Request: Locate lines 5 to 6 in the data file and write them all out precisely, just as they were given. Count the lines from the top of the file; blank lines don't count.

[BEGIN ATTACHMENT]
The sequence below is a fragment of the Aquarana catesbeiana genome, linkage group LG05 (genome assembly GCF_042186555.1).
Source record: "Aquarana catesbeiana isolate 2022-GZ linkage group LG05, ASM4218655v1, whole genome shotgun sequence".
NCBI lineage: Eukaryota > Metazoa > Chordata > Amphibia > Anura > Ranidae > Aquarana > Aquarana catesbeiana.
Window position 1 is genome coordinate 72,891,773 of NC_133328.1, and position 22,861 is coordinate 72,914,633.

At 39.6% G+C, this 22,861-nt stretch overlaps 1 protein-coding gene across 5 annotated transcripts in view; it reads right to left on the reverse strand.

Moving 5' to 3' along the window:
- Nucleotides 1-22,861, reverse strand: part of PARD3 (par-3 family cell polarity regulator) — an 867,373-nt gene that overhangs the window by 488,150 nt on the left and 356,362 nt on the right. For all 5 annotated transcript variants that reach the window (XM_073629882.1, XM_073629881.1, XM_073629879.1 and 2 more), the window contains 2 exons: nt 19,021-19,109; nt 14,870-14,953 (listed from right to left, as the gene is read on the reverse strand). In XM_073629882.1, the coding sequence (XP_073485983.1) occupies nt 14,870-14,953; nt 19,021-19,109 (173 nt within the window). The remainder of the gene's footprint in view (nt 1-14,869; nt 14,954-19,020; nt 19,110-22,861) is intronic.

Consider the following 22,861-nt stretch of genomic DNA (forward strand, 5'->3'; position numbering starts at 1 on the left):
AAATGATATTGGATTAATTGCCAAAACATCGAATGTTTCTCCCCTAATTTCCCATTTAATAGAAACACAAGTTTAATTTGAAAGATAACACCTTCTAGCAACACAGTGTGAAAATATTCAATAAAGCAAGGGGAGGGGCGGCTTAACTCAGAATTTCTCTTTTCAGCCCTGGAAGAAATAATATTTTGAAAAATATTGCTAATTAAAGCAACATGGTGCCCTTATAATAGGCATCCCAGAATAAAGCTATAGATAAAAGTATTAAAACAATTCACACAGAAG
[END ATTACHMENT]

At 39.6% G+C, this 22,861-nt stretch overlaps 1 protein-coding gene across 5 annotated transcripts in view; it reads right to left on the reverse strand.

Moving 5' to 3' along the window: